Saturday, January 16, 2021

Maglev, Washington to Baltimore

The draft environmental impact statement has just been released for the DC to Baltimore leg of a planned DC to NY Maglev train. It is supposed to run at 311 mph (500 kph) should get from Washington to Baltimore in 15 minutes, Washington to New York in an hour.  The project is being pushed by a company called Northeast Maglev, which has raised $5 billion to get started, much of that from Japan. The latest cost estimate for the first leg is actually $13.8 billion to $16.8 billion, depending on the route and some other things.

When I first heard about this scheme I was baffled; how could anyone think this could really be built? and if it could be built, how could it ever make money?

But this project is plowing ahead, as the filing if the EIS shows. I of course think this is a great idea, although I have one major complaint: it does not connect to Amtrak at either end, so it won't do as much as it might to promote train riding more generally. Right now it runs from a new station at Mount Vernon Square in DC to Camden Yards in Baltimore. I don't think it is supposed to reach Penn Station in New York, either.

One of the big fights yet to come concerns how much of the route will be on the elevated viaduct and how much will be tunneled, because tunneling costs 10 times as much per mile.

I confess to being very much divided over both this project and the California high speed rail system. Both are staggeringly expensive and don't integrate well into other rail or subway systems, so they are not really what I would design, and I doubt either will ever either be finished or operate profitably. The route of the California system was transparently designed to get key legislators to vote for it, and frankly makes no sense. Public transit advocates keep pointing out that you could help a lot more people by investing all that money in regular bus and subway service.

On the other hand, improving local bus service fails the Daniel Burnham test:  

Make no little plans; they have no magic to stir men`s blood and probably themselves will not be realized. Make big plans; aim high in hope and work, remembering that a noble, logical diagram once recorded will never die, but long after we are gone will be a living thing, asserting itself with ever- growing insistency. Remember that our sons and grandsons are going to do things that would stagger us.

We need big ideas to get people excited about the future. And if we can tap into all those trillions of dollars sloshing around our stock and bond markets, desperately seeking profitable investment, why not?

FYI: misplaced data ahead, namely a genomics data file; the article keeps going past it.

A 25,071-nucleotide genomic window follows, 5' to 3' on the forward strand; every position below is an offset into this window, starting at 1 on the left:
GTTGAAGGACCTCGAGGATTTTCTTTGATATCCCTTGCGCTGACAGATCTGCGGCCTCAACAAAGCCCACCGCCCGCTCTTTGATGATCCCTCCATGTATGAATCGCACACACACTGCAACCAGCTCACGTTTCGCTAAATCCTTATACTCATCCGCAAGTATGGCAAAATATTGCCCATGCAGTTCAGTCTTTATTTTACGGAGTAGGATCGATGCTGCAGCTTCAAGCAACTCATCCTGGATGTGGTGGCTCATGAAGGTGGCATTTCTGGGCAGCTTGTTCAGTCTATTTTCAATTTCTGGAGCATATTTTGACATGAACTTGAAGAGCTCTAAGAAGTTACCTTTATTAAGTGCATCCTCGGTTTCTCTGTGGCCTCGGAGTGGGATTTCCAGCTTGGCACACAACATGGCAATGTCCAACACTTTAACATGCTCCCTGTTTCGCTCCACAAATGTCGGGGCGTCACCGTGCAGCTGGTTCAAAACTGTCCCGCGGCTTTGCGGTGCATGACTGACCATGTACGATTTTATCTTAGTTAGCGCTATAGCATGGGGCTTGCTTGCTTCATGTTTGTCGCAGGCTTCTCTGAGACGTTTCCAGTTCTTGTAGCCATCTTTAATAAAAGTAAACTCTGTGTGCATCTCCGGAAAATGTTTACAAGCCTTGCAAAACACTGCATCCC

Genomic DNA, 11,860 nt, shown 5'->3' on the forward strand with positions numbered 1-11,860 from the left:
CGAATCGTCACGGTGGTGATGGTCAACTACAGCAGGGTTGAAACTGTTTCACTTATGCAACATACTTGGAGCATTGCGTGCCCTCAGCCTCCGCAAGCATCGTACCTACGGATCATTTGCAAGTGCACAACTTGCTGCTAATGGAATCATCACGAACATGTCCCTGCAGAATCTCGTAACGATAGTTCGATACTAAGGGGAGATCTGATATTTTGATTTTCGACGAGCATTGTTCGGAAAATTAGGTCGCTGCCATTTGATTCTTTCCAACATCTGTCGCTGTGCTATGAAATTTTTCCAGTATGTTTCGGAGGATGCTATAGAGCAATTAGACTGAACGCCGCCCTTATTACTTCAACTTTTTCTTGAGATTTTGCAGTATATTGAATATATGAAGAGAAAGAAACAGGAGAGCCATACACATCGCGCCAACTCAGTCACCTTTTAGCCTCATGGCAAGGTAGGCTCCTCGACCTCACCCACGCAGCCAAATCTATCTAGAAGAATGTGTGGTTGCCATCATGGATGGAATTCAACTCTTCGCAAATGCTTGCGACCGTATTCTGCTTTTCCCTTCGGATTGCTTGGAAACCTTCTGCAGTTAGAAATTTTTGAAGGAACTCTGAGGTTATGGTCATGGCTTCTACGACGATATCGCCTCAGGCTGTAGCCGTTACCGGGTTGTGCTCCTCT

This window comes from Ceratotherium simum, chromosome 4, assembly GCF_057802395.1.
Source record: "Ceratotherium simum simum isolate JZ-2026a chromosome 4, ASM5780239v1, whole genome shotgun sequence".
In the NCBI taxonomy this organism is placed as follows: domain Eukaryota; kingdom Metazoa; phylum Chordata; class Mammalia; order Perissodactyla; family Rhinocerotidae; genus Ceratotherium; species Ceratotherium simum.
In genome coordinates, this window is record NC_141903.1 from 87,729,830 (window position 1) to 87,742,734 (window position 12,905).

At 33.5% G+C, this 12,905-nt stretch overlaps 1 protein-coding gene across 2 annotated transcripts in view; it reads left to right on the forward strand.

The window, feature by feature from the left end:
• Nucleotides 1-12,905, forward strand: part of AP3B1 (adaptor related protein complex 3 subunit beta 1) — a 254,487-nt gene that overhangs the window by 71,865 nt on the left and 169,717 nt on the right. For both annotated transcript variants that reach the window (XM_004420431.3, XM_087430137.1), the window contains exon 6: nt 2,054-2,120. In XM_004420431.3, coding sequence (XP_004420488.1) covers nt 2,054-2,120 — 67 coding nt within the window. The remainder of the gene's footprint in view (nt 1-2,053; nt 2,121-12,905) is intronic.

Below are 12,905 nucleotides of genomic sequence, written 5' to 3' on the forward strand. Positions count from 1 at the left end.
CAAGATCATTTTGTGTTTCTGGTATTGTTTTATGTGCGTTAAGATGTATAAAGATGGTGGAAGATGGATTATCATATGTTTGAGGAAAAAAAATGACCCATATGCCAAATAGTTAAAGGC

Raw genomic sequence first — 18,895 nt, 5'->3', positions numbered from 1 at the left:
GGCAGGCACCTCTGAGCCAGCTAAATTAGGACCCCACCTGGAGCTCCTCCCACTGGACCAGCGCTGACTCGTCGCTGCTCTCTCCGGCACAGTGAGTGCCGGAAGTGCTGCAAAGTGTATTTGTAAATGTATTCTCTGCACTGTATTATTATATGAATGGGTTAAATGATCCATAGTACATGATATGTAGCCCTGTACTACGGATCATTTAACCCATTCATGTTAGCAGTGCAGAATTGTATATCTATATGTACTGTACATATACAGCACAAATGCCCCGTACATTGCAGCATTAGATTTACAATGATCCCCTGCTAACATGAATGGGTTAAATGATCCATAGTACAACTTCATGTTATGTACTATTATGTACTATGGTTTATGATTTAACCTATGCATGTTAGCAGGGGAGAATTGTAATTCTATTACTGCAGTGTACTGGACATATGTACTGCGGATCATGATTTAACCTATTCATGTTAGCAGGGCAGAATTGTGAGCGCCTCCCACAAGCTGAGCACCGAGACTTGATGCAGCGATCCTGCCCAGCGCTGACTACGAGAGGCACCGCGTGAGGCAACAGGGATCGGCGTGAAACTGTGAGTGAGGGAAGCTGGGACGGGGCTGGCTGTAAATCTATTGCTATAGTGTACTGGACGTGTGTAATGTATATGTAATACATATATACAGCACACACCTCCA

More at Baltimore Magazine and the Washington Post

1 comment:

G. Verloren said...

We need big ideas to get people excited about the future. And if we can tap into all those trillions of dollars sloshing around our stock and bond markets, desperately seeking profitable investment, why not?

That's a big "if".

The fundamental problem is that our stock and bond markets don't give a damn what actual good a company does for society, all they care about is return on investment.

If Company A delivers a 20% return on investment from providing something of value to society, but Company B delivers a 50% return on investment from selling something that actively hurts society, investors are going to flock to Company B over Company A. "Wait, I can make twice as much money investing there instead? Why would I put my money anywhere else?"

Our reliance on private industry to provide needed public infrastructure is insane. We spend trillions of dollars in taxes on senseless warfare, and then when someone points out "We could really use some high speed rail lines here and there..." we depend on private corporations and greed-driven investors to fund and create it. It's the same mentality that gives our country such an awful healthcare system, where treatment is incredibly poor quality compared to most developed countries while the prices are insanely high by the same point of comparison.

And even when we don't rely on the private sector, we get nonsense like you mentioned in California where pork barrel tactics and blatant political manipulation happen, because instead of just setting aside money for projects that serve the public's needs from the get go, we instead rely on a system where that money has to be specially requested and approved through a political gameplaying process.

We need to seriously rethink how we do things. We need to take a meaningful amount of tax money and set it aside for needed infrastructure, and get the best experts involved in a non-partisan organization whose sole mission is to investigate how those funds can best be used and oversee how they actually get spent. Or something!